We’ve all been in that ever-so-frustrating situation where it feels like your inbox is out to get you. You had to search for the unsubscribe button, you couldn’t unsubscribe, you couldn’t read content on your mobile device – the list goes on and on.
Email marketers, you’ve probably wondered about certain sending standards, such as how visible to make your unsubscribe link/update your preferences link, how often to clean your list, and how important it is that your emails are responsive?
We’ve heard and answered a lot of these questions before, so let’s take a look at a handful of our favorites. Use this Q & A post to help stay off subscribers’ sh*tlists, and in CAN-SPAM compliance.
Q: Can I send an email that confirms that a user has successfully unsubscribed?
A: Sending a notification to users who’ve opted out is CAN-SPAM compliant in specific circumstances. However, confirming the unsubscribe is best handled as the final step in the opt-out process on your website, where an option to select frequency preferences can be offered as alternatives to unsubscribing completely.
Q: Should you automatically unsubscribe an email subscriber who has not opened your messages in 12 months or more?
A: While unsubscribing the unengaged is always a safe option, it may not always be the best one. According to Gmail’s Sri Somanchi, who spoke at the 2015 Email Evolution Conference, you might instead want to try beginning to ramp down the cadence at which you are continuing to send to an inactive subscriber. If you currently send weekly, begin to send every other week. If there is still no engagement after a few months, begin to ramp down to a monthly sending frequency. If the pattern of inactivity continues, you’ll want to target these subscribers with a final ultimatum. This type of ultimatum is sometimes called a Makeup / Breakup email campaign. Maintaining a clean, healthy list should be a top priority for any email marketer.
Q: How do I clean my email subscriber list?
A: Before you launch your next campaign, take a moment to make sure your list is squeaky clean. Here are three ways to keep your list up to snuff.
- Remove improperly formatted email addresses, duplicates, and syntax errors. Doing so will increase your deliverability rate. Many Email Service Providers (ESPs), including WhatCounts, do this automatically.
- An email address that hasn’t seen any engagement in opens or clicks within a pre-determined time frame should be cycled into a ramp-down campaign, as described above; removed from your list; or targeted for a standard re-engagement campaign.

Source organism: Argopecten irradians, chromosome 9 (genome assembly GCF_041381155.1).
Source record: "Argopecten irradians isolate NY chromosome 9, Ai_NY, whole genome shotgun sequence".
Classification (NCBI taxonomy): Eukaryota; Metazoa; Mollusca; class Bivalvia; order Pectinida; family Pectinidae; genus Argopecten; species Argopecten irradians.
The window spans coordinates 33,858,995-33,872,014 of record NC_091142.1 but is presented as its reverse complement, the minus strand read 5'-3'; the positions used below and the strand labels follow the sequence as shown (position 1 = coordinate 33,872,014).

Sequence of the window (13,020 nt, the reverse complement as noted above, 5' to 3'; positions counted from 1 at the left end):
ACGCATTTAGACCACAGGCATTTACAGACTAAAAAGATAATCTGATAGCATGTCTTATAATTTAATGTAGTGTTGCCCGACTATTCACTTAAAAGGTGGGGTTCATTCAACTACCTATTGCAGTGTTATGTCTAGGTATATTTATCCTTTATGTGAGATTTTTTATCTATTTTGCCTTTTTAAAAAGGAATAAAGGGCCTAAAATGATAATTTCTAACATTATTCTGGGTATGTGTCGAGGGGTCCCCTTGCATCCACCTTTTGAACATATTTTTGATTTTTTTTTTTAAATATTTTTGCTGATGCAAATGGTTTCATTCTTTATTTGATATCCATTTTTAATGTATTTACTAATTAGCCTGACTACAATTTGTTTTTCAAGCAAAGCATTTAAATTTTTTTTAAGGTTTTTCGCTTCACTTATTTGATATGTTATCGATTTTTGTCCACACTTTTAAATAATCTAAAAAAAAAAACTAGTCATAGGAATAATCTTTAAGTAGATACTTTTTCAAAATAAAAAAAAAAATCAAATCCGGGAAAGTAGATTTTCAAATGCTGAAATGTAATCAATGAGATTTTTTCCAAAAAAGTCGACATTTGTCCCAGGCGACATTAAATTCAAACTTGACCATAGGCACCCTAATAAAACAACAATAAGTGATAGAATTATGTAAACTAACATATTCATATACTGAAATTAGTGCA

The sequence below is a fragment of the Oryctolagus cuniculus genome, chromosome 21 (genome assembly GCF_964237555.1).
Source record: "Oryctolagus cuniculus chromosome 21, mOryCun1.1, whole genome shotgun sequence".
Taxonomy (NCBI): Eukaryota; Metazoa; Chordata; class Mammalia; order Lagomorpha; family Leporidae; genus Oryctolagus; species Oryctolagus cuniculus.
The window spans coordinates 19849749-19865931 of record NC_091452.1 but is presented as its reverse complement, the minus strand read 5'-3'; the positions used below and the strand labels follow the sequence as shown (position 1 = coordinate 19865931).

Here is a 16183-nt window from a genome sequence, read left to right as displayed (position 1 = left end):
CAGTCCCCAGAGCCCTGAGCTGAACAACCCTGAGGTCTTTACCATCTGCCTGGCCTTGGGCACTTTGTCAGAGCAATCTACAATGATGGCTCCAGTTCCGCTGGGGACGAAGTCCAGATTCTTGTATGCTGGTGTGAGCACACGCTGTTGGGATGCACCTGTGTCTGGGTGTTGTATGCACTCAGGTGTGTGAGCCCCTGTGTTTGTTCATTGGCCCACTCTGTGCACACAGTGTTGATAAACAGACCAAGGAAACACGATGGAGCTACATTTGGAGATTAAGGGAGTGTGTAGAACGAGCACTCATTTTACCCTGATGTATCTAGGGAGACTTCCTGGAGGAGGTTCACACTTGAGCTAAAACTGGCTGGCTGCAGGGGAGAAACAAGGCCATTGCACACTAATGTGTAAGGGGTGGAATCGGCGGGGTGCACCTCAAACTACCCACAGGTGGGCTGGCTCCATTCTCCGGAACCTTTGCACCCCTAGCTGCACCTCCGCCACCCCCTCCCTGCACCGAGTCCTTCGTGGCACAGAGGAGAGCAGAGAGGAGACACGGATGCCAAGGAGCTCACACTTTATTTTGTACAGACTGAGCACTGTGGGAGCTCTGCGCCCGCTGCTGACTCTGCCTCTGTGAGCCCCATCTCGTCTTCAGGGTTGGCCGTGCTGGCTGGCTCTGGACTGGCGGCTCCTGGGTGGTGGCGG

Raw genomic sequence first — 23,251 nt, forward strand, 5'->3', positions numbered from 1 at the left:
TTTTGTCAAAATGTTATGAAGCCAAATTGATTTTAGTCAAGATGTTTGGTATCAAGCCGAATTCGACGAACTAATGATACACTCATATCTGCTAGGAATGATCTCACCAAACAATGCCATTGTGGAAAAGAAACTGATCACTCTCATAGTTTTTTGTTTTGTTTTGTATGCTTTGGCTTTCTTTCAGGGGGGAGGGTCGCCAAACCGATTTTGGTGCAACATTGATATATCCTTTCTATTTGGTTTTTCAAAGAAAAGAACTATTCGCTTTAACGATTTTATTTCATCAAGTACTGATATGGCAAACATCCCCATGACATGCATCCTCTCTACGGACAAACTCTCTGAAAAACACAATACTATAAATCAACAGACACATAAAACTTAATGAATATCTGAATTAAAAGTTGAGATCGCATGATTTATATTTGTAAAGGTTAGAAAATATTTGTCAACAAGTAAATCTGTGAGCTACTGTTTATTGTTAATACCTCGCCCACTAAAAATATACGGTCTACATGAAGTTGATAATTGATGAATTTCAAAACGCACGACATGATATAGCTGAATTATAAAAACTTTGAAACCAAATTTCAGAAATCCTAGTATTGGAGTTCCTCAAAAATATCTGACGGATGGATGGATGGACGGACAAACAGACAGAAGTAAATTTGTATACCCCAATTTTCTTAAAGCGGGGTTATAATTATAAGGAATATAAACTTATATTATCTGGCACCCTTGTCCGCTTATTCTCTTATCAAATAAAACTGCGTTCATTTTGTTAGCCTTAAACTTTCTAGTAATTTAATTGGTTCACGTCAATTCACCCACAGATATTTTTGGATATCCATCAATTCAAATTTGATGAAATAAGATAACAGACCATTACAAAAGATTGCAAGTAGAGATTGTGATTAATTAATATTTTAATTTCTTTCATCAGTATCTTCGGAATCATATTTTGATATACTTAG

- Use an online email validation tool to validate each email address to confirm the address is deliverable. Some companies that specialize in this include BriteVerify, towerdata and FreshAddress.
Q: I just started using a new ‘from’ address with a new domain, is there anything I need to do?
A: Yes, get your SPF (Sender Policy Framework) records set up! An SPF record is a simple text record that needs to be added to the Domain Name Server (DNS) for your ‘from’ address. This is your domain’s way of giving the ESP permission to send emails using your domain in the ‘from’ address. Without this SPF record set up, those emails will be seen as “spoofed,” or sent with a fake ‘from’ address, and they are likely to get blocked or sent to the SPAM folder. Adding an SPF record is extremely simple if you know where to look, and whoever administers your website/domain should know. To get the exact content of the SPF record, contact support at your ESP.
Q: If my subscribers open their emails on mobile devices, how can I make sure they don’t have to scroll all the way to the right and then all the way back to the left to read the copy?
A: Eek! Avoid this and other rendering problems by making sure your emails are designed responsively, meaning they display correctly across all the devices your subscribers use to access their email.
If I open an email on my iPhone and then again on my iPad, I would expect it to render properly on both devices. And, of course, don’t forget to test before you send (give a quick check in Litmus, too)! By designing your emails responsively, you’ll ensure the integrity of your brand and keep your subscribers happy.
Although this only scratches the surface on the conversations to be had regarding best practices, I hope these As answer some of your Qs and shed some light on some important best practices for email marketing.
Let us know any other questions you have by giving us a shout on Twitter, @WhatCounts.